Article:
Electronic engineering draftspersons and technicians are involved in the research, design, operation and maintenance of electrical equipment, circuitry, and facilities (eg substations). They prepare plans and diagrams of electrical installations and perform tests on electrical components.
Where electronic engineering draftspersons and technicians are employed
Electronic engineering draftspersons and technicians work in a range of industries, including manufacturing, mining, minerals, construction, energy and water supply, storage and transport, domestic and commercial electronics service and retail. Some work for government organisations or as contractors on their own behalf or are employed by other contractors.
The data communications and information technology aspects of the industry are becoming increasingly important as new technologies alter the way businesses operate. Recent developments such as home automation and the integration of systems such as data communications suggest the current rapid rate of technological change in the industry will continue to accelerate.
Growing opportunities exist to work as a renewable energy electrician and to design and install photovoltaic systems. Additional training is available.
Promotion to supervisory, technician, engineering and management positions is possible with experience and further training.
With experience and some business training, electricians may apply to gain an additional electrical contractor licence to run a business.
Full-time electronic engineering draftspersons and technicians in South Australia generally earn between $1,000 and $1,249 per week.
In 2011 there were 340 people employed full-time as electronic engineering draftspersons and technicians in South Australia compared with 525 in 2006.
How to become one
To become an electronic engineering draftsperson and technician you usually have to complete an apprenticeship or traineeship in electrotechnology electrician, electrotechnology - systems electrician or engineering - electrical/electronic trade. Entry requirements may vary but employers generally require year 10 and some may prefer year 12. For more information see apprenticeships and traineeships. Ask your career adviser about starting this training in school.
See courses related to this occupation
Licensing and registration requirements
In South Australia there are no licensing or registration requirements.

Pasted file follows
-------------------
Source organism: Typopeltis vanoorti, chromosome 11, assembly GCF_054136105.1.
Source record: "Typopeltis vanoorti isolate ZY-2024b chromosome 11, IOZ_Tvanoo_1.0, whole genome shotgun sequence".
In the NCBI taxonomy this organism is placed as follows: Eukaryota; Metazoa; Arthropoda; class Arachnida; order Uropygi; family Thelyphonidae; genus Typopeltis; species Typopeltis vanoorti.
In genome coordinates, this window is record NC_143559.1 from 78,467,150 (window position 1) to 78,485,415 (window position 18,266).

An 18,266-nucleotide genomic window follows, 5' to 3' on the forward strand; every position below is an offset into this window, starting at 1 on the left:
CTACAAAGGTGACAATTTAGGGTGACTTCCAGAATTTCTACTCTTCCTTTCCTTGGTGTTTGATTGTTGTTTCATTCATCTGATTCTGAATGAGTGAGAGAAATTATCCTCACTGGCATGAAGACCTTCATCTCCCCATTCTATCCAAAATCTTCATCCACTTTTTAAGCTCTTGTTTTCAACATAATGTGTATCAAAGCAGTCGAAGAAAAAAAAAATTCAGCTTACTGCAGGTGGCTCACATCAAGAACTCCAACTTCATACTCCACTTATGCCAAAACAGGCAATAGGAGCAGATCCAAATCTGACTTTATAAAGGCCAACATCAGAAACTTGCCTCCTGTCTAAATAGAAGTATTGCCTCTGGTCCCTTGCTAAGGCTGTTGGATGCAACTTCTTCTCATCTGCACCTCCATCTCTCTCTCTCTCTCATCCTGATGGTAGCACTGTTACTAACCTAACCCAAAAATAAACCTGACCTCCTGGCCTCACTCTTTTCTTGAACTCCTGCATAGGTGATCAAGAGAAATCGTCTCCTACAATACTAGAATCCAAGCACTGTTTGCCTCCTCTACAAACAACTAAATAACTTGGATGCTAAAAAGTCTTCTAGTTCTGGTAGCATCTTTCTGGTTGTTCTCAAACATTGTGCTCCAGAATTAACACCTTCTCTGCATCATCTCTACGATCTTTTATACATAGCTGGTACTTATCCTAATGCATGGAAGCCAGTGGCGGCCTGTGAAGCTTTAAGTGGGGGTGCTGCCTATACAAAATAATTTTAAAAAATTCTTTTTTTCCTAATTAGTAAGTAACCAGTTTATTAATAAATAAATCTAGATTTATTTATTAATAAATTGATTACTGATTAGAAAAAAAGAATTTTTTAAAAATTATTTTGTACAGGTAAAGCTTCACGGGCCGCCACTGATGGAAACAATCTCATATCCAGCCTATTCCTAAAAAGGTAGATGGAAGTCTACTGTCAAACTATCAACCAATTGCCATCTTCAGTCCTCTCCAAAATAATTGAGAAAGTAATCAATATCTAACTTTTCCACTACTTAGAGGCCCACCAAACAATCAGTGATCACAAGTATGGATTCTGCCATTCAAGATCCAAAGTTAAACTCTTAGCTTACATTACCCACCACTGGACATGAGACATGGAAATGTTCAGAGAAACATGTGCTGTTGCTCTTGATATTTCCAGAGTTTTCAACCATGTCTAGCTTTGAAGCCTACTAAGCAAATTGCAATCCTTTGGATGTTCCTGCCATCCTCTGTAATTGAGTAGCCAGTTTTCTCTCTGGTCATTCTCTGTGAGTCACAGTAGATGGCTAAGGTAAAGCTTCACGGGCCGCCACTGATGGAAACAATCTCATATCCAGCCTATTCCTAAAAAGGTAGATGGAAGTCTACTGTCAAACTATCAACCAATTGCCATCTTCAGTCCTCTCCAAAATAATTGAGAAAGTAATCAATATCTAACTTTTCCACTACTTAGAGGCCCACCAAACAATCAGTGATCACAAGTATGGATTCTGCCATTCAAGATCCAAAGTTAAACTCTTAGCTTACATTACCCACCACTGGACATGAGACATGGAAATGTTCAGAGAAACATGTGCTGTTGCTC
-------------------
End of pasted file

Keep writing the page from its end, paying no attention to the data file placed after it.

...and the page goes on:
Engineering is a self-regulated profession that focuses on professional recognition through membership with professional bodies to gain professional standing within the industry. Many employers prefer candidates with recognition and or membership with Engineers Australia.
The highest level of formal recognition is through the Chartered Status Professional Development pathway with Engineers Australia.
Recognition of qualifications and skills obtained outside Australia
For engineers that have completed their training overseas it is helpful to have overseas skills and qualifications assessed when looking for work. If you come to South Australia as a migrant you may already have a pre-migration assessment from a professional body that indicates the status of your qualification(s) and or work experience. This is often all you need for the purposes of looking for work.
If you do not have this pre-migration assessment, you can access assessment services through Engineers Australia. This assessment will examine your qualifications and work experience to determine recognition levels and whether you are eligible to join National Registers and gain Engineers Australia Chartered status.
For help with information and assessment of overseas qualifications and work in Australia contact the Skills and Employment Infoline on 1800 506 266.
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Career information has been sourced from government publications, see data sources
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